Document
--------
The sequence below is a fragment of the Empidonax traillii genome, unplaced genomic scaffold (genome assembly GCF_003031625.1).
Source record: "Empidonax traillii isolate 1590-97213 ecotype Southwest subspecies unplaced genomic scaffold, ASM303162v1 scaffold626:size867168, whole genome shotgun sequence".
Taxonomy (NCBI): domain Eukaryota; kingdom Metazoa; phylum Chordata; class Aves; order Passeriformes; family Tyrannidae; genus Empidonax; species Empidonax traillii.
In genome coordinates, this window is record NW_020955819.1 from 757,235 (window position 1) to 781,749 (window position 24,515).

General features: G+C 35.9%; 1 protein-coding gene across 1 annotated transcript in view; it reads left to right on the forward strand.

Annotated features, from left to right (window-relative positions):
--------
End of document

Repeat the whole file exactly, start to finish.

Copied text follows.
The sequence below is a fragment of the Empidonax traillii genome, unplaced genomic scaffold (genome assembly GCF_003031625.1).
Source record: "Empidonax traillii isolate 1590-97213 ecotype Southwest subspecies unplaced genomic scaffold, ASM303162v1 scaffold626:size867168, whole genome shotgun sequence".
Taxonomy (NCBI): domain Eukaryota; kingdom Metazoa; phylum Chordata; class Aves; order Passeriformes; family Tyrannidae; genus Empidonax; species Empidonax traillii.
In genome coordinates, this window is record NW_020955819.1 from 757,235 (window position 1) to 781,749 (window position 24,515).

General features: G+C 35.9%; 1 protein-coding gene across 1 annotated transcript in view; it reads left to right on the forward strand.

Annotated features, from left to right (window-relative positions):